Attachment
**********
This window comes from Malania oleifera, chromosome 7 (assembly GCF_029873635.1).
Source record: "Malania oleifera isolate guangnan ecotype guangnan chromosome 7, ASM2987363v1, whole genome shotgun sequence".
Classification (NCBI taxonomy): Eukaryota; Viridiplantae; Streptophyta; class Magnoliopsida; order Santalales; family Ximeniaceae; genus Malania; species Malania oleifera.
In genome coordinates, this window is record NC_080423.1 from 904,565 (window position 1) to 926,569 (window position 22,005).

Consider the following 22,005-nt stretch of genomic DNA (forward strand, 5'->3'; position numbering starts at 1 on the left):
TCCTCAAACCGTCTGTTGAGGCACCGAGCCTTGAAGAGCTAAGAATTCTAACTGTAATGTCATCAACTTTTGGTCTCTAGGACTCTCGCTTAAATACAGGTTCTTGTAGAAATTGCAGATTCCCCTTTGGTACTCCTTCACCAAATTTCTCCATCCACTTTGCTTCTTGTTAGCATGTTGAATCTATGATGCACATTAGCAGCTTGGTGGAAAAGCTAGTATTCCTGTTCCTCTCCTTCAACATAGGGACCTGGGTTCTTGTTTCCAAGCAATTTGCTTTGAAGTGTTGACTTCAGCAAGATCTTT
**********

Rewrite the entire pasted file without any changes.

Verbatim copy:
This window comes from Malania oleifera, chromosome 7 (assembly GCF_029873635.1).
Source record: "Malania oleifera isolate guangnan ecotype guangnan chromosome 7, ASM2987363v1, whole genome shotgun sequence".
Classification (NCBI taxonomy): Eukaryota; Viridiplantae; Streptophyta; class Magnoliopsida; order Santalales; family Ximeniaceae; genus Malania; species Malania oleifera.
In genome coordinates, this window is record NC_080423.1 from 904,565 (window position 1) to 926,569 (window position 22,005).

Consider the following 22,005-nt stretch of genomic DNA (forward strand, 5'->3'; position numbering starts at 1 on the left):
TCCTCAAACCGTCTGTTGAGGCACCGAGCCTTGAAGAGCTAAGAATTCTAACTGTAATGTCATCAACTTTTGGTCTCTAGGACTCTCGCTTAAATACAGGTTCTTGTAGAAATTGCAGATTCCCCTTTGGTACTCCTTCACCAAATTTCTCCATCCACTTTGCTTCTTGTTAGCATGTTGAATCTATGATGCACATTAGCAGCTTGGTGGAAAAGCTAGTATTCCTGTTCCTCTCCTTCAACATAGGGACCTGGGTTCTTGTTTCCAAGCAATTTGCTTTGAAGTGTTGACTTCAGCAAGATCTTT